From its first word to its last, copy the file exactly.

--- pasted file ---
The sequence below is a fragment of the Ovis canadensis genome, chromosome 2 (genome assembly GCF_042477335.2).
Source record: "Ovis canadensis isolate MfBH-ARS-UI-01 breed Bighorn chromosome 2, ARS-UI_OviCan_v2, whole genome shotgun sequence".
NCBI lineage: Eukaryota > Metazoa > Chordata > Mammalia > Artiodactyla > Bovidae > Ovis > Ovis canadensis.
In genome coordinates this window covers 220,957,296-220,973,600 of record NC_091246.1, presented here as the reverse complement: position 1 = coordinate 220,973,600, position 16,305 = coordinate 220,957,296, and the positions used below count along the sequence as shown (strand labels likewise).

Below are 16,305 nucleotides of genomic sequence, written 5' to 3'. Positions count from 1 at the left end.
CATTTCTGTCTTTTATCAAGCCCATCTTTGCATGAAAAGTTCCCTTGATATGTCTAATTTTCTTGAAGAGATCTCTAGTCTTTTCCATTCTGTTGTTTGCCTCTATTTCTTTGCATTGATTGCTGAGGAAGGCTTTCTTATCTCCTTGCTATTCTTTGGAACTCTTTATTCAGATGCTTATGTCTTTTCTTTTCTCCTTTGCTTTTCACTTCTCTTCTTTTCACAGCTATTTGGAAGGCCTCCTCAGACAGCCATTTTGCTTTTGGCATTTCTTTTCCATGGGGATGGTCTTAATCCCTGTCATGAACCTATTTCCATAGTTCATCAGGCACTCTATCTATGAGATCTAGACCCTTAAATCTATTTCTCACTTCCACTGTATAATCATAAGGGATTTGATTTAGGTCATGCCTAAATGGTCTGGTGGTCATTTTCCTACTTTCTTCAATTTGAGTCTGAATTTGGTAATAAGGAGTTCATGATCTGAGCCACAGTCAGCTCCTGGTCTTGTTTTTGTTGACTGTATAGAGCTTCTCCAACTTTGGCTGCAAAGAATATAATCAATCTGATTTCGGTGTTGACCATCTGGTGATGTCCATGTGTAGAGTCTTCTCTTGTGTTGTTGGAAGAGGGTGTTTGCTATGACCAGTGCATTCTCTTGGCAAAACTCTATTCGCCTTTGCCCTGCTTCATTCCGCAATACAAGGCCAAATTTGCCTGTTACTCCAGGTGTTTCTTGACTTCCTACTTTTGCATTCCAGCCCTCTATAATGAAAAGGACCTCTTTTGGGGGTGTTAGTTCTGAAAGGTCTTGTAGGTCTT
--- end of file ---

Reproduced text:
The sequence below is a fragment of the Ovis canadensis genome, chromosome 2 (genome assembly GCF_042477335.2).
Source record: "Ovis canadensis isolate MfBH-ARS-UI-01 breed Bighorn chromosome 2, ARS-UI_OviCan_v2, whole genome shotgun sequence".
NCBI lineage: Eukaryota > Metazoa > Chordata > Mammalia > Artiodactyla > Bovidae > Ovis > Ovis canadensis.
In genome coordinates this window covers 220,957,296-220,973,600 of record NC_091246.1, presented here as the reverse complement: position 1 = coordinate 220,973,600, position 16,305 = coordinate 220,957,296, and the positions used below count along the sequence as shown (strand labels likewise).

Below are 16,305 nucleotides of genomic sequence, written 5' to 3'. Positions count from 1 at the left end.
CATTTCTGTCTTTTATCAAGCCCATCTTTGCATGAAAAGTTCCCTTGATATGTCTAATTTTCTTGAAGAGATCTCTAGTCTTTTCCATTCTGTTGTTTGCCTCTATTTCTTTGCATTGATTGCTGAGGAAGGCTTTCTTATCTCCTTGCTATTCTTTGGAACTCTTTATTCAGATGCTTATGTCTTTTCTTTTCTCCTTTGCTTTTCACTTCTCTTCTTTTCACAGCTATTTGGAAGGCCTCCTCAGACAGCCATTTTGCTTTTGGCATTTCTTTTCCATGGGGATGGTCTTAATCCCTGTCATGAACCTATTTCCATAGTTCATCAGGCACTCTATCTATGAGATCTAGACCCTTAAATCTATTTCTCACTTCCACTGTATAATCATAAGGGATTTGATTTAGGTCATGCCTAAATGGTCTGGTGGTCATTTTCCTACTTTCTTCAATTTGAGTCTGAATTTGGTAATAAGGAGTTCATGATCTGAGCCACAGTCAGCTCCTGGTCTTGTTTTTGTTGACTGTATAGAGCTTCTCCAACTTTGGCTGCAAAGAATATAATCAATCTGATTTCGGTGTTGACCATCTGGTGATGTCCATGTGTAGAGTCTTCTCTTGTGTTGTTGGAAGAGGGTGTTTGCTATGACCAGTGCATTCTCTTGGCAAAACTCTATTCGCCTTTGCCCTGCTTCATTCCGCAATACAAGGCCAAATTTGCCTGTTACTCCAGGTGTTTCTTGACTTCCTACTTTTGCATTCCAGCCCTCTATAATGAAAAGGACCTCTTTTGGGGGTGTTAGTTCTGAAAGGTCTTGTAGGTCTT